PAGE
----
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Fossils Of 67 Million-year-old Feathered Dinosaur Found In New Mexico

Experts in South America have reportedly discovered a new species of dinosaur in Mexico. The reserch was published in the journal Scientific Reports.'

Dinosaur species which lived 67 million years ago found in New Mexico

Paleontologists in South America have reportedly discovered a new species of dinosaur in Mexico, which they believe was one of the last raptor like dinosaurs. The research which was published in the journal Scientific Reports stated that the newly found feathered dinosaur lived in New Mexico about 67 million years ago. The research was led by the study author Steven Jasinski who collaborated with doctor advisor Peter Dodson of the School of Veterinary Medicine Robert Sullivan of the New Mexico Museum of Natural History and Science in Albuquerque.

In 2008, Sullivan found fossils of the new species in Cretaceous rocks of the San Juan Basin, New Mexico. He, along with his field team of Jasinski and James Nikas, collected the specimen on U.S. federal land under a permit issued by the Bureau of Land Management. The entire specimen was recovered over four field seasons, international media reported.

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Jasinski and his coauthors gave the species its official name, Dineobellator notohesperus, which means "Navajo warrior from the Southwest," in honour of the people who today live in the same region where this dinosaur once dwelled.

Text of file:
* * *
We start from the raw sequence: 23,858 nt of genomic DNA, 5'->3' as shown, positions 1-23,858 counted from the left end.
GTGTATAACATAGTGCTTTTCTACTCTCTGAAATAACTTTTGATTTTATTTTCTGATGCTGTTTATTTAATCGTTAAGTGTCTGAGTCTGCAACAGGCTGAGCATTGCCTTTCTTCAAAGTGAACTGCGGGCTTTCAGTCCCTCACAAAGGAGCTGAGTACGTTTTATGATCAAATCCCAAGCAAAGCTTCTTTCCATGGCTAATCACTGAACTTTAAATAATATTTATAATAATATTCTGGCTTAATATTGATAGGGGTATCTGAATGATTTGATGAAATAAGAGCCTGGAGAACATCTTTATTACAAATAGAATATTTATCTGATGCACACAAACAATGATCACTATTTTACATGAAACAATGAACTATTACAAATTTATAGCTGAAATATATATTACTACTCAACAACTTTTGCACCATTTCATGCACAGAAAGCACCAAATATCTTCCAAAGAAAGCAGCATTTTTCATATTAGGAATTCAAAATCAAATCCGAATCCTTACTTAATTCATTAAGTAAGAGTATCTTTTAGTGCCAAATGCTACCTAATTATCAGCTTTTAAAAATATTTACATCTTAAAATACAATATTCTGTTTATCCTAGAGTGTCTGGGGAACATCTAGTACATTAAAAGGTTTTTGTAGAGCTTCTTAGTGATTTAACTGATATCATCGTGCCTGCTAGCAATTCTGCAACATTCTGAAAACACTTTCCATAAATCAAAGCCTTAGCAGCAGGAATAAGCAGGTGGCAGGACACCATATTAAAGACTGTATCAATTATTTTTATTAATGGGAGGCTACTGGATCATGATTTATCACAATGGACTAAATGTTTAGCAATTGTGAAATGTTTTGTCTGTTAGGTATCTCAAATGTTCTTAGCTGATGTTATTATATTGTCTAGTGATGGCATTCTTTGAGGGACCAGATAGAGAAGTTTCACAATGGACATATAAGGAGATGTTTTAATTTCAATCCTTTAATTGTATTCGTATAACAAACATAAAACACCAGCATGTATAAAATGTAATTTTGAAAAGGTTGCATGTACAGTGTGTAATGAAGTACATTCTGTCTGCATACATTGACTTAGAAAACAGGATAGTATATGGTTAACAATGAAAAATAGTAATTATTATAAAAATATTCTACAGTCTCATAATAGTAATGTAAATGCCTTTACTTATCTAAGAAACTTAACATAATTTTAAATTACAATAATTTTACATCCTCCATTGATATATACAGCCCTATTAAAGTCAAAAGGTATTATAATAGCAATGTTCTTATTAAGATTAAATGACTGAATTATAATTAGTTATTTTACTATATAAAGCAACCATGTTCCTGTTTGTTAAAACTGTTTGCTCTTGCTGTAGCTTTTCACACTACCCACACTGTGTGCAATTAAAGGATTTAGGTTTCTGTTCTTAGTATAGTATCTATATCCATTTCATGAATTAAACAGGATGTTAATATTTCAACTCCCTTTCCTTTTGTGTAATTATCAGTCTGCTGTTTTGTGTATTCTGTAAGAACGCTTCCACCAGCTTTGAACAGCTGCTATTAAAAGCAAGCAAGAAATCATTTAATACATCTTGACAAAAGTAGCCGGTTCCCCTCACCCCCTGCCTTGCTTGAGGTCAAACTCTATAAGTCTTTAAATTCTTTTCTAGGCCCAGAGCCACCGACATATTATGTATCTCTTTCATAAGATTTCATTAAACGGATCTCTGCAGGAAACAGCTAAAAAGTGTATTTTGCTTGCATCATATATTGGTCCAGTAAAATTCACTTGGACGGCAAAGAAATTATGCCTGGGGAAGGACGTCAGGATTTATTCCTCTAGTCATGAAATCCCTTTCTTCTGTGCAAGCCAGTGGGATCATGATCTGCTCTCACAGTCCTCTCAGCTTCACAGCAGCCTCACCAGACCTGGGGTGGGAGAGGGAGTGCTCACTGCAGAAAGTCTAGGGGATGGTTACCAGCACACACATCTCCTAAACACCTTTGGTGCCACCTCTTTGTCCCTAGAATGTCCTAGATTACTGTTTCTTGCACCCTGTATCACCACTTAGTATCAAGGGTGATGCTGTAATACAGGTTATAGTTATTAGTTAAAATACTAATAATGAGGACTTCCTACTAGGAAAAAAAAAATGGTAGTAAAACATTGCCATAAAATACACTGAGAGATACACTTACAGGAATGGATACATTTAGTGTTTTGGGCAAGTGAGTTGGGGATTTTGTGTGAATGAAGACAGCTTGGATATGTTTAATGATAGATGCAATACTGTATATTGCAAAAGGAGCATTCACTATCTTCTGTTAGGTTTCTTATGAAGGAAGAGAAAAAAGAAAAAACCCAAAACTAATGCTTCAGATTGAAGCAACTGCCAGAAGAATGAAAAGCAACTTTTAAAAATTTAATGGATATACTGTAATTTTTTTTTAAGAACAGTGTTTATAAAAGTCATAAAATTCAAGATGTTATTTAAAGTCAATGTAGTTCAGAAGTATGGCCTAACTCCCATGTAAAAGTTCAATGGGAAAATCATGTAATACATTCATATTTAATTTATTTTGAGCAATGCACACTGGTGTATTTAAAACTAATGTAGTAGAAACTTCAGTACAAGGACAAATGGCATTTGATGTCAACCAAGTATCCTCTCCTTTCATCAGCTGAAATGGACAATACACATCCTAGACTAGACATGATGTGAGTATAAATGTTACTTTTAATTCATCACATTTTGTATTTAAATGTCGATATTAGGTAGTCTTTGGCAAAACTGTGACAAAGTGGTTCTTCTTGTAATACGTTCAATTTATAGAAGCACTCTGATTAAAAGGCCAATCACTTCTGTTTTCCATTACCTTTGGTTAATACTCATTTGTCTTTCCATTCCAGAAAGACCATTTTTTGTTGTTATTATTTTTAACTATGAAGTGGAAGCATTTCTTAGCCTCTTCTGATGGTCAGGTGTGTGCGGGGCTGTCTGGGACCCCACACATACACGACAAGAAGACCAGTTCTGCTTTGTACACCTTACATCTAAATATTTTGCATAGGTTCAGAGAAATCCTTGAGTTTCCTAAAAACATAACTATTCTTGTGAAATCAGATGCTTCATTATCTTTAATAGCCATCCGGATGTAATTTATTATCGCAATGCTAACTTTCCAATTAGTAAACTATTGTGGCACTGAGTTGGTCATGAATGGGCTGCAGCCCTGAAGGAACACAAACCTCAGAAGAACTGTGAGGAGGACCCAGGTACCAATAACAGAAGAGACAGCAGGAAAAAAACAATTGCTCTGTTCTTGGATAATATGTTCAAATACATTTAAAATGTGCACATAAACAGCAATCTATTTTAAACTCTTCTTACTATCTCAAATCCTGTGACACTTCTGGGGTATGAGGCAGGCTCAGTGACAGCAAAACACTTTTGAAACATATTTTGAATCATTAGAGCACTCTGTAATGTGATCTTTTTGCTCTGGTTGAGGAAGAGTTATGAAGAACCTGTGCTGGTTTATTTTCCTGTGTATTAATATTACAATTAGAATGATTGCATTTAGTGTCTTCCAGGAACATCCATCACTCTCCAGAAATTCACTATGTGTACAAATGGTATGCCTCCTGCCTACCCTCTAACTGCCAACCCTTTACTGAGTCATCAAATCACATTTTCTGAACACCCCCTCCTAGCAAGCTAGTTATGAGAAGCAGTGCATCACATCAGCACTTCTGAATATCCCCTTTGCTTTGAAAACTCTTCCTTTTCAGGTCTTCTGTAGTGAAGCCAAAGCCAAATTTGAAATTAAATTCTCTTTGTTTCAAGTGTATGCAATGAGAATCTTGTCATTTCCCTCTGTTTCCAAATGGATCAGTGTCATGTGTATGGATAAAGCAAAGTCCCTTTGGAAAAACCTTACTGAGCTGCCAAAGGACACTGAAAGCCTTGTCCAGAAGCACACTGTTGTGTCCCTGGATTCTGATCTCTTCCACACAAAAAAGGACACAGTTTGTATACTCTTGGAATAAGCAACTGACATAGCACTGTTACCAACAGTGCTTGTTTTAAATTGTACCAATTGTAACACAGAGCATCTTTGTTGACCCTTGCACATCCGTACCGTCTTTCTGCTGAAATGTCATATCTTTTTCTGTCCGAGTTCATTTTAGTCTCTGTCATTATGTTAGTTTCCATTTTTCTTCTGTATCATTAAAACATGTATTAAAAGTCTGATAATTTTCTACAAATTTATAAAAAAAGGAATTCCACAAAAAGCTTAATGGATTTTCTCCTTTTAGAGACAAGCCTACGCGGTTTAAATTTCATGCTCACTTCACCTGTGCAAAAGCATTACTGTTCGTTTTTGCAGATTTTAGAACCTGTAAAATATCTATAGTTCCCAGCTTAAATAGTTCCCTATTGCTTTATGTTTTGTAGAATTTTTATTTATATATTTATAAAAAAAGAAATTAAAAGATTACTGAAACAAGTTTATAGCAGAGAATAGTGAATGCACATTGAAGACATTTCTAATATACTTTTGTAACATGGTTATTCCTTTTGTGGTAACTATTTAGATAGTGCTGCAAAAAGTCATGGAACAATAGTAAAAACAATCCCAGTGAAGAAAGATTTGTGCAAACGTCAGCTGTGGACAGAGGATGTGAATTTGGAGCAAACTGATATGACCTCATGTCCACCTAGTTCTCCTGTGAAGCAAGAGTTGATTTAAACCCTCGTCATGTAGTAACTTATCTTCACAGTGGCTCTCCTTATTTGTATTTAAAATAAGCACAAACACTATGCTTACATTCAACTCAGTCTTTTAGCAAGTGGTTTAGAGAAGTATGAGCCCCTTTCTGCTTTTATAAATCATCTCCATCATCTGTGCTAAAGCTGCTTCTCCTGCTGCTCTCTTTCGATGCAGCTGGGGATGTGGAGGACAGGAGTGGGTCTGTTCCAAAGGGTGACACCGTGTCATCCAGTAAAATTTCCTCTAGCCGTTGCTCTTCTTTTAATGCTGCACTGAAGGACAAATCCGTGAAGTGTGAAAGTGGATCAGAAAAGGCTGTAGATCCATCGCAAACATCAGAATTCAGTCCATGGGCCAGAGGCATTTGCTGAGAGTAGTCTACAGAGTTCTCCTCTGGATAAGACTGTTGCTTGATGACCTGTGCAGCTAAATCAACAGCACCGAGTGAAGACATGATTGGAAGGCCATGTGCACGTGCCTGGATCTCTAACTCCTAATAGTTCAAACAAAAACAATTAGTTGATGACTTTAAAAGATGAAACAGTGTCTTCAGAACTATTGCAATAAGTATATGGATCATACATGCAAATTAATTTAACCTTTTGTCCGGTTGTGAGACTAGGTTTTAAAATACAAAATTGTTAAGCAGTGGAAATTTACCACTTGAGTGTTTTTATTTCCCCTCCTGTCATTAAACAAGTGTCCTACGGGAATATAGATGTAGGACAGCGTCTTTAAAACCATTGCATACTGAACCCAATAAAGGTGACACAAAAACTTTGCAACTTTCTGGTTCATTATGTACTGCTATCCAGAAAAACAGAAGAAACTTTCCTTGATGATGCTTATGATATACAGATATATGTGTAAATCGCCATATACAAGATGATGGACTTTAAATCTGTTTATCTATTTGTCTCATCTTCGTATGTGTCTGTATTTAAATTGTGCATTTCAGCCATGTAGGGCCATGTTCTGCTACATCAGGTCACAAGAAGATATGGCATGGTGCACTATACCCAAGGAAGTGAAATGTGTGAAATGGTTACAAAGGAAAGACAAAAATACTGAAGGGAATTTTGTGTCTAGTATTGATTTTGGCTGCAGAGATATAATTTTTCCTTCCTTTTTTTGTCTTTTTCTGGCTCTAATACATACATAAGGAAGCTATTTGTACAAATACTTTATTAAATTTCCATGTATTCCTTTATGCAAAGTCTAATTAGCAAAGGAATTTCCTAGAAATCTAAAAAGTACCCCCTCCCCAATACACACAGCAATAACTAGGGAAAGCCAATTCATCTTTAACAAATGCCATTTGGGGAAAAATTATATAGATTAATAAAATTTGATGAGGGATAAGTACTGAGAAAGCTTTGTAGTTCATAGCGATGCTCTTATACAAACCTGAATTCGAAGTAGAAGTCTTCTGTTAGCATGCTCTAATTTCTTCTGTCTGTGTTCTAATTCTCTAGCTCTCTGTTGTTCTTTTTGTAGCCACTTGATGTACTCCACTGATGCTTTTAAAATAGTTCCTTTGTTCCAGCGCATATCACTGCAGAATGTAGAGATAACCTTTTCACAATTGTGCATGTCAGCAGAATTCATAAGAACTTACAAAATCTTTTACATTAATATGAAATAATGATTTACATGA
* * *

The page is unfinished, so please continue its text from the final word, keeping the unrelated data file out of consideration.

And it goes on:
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Striking Features

Features of the animal's forelimbs, including enlarged areas of the claws, suggest this dinosaur could strongly flex its arms and hands. This ability may have been useful for holding on to prey using its hands for smaller animals such as birds and lizards, or perhaps its arms and feet for larger species such as other dinosaurs. Its tail also possessed unique characteristics. While most raptors' tails were straight and stiffened with rod-like structures, Dineobellator's tail was rather flexible at its base, allowing the rest of the tail to remain stiff and act as a rudder. They were reportedly swift and agile predators, distantly related to Tyrannosaurus rex.

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